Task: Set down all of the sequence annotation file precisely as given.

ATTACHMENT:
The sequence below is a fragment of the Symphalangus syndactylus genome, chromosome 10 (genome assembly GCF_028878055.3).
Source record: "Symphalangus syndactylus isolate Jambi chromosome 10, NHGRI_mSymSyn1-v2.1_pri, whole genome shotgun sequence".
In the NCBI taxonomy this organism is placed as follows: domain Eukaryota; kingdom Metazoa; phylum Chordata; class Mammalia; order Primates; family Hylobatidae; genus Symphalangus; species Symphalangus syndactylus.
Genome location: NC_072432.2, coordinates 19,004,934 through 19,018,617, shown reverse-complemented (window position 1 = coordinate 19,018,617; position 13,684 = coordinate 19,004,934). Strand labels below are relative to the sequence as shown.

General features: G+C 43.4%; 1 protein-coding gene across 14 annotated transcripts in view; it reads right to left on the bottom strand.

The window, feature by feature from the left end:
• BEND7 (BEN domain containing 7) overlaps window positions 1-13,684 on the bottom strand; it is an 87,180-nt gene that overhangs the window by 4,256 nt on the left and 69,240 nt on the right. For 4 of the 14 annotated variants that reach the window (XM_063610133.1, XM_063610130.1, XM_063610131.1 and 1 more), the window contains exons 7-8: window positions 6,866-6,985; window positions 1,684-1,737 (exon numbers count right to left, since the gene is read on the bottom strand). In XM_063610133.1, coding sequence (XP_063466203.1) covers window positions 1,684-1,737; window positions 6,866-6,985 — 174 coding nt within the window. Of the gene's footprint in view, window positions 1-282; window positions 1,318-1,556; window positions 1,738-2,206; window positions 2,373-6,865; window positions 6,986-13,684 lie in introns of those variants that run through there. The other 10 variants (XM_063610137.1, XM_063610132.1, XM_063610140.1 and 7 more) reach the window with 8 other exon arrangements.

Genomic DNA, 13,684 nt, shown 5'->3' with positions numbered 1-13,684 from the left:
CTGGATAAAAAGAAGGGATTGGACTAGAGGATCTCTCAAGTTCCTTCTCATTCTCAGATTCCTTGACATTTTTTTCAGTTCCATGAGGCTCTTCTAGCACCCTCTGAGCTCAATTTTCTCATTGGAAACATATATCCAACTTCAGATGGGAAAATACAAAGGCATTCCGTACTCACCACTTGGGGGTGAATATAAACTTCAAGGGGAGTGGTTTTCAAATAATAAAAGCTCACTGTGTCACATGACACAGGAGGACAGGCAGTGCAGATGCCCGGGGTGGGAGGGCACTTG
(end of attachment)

The sequence below is a fragment of the Symphalangus syndactylus genome, chromosome 10 (genome assembly GCF_028878055.3).
Source record: "Symphalangus syndactylus isolate Jambi chromosome 10, NHGRI_mSymSyn1-v2.1_pri, whole genome shotgun sequence".
In the NCBI taxonomy this organism is placed as follows: domain Eukaryota; kingdom Metazoa; phylum Chordata; class Mammalia; order Primates; family Hylobatidae; genus Symphalangus; species Symphalangus syndactylus.
Genome location: NC_072432.2, coordinates 19,004,934 through 19,018,617, shown reverse-complemented (window position 1 = coordinate 19,018,617; position 13,684 = coordinate 19,004,934). Strand labels below are relative to the sequence as shown.

General features: G+C 43.4%; 1 protein-coding gene across 14 annotated transcripts in view; it reads right to left on the bottom strand.

The window, feature by feature from the left end:
• BEND7 (BEN domain containing 7) overlaps window positions 1-13,684 on the bottom strand; it is an 87,180-nt gene that overhangs the window by 4,256 nt on the left and 69,240 nt on the right. For 4 of the 14 annotated variants that reach the window (XM_063610133.1, XM_063610130.1, XM_063610131.1 and 1 more), the window contains exons 7-8: window positions 6,866-6,985; window positions 1,684-1,737 (exon numbers count right to left, since the gene is read on the bottom strand). In XM_063610133.1, coding sequence (XP_063466203.1) covers window positions 1,684-1,737; window positions 6,866-6,985 — 174 coding nt within the window. Of the gene's footprint in view, window positions 1-282; window positions 1,318-1,556; window positions 1,738-2,206; window positions 2,373-6,865; window positions 6,986-13,684 lie in introns of those variants that run through there. The other 10 variants (XM_063610137.1, XM_063610132.1, XM_063610140.1 and 7 more) reach the window with 8 other exon arrangements.

Genomic DNA, 13,684 nt, shown 5'->3' with positions numbered 1-13,684 from the left:
CTGGATAAAAAGAAGGGATTGGACTAGAGGATCTCTCAAGTTCCTTCTCATTCTCAGATTCCTTGACATTTTTTTCAGTTCCATGAGGCTCTTCTAGCACCCTCTGAGCTCAATTTTCTCATTGGAAACATATATCCAACTTCAGATGGGAAAATACAAAGGCATTCCGTACTCACCACTTGGGGGTGAATATAAACTTCAAGGGGAGTGGTTTTCAAATAATAAAAGCTCACTGTGTCACATGACACAGGAGGACAGGCAGTGCAGATGCCCGGGGTGGGAGGGCACTTG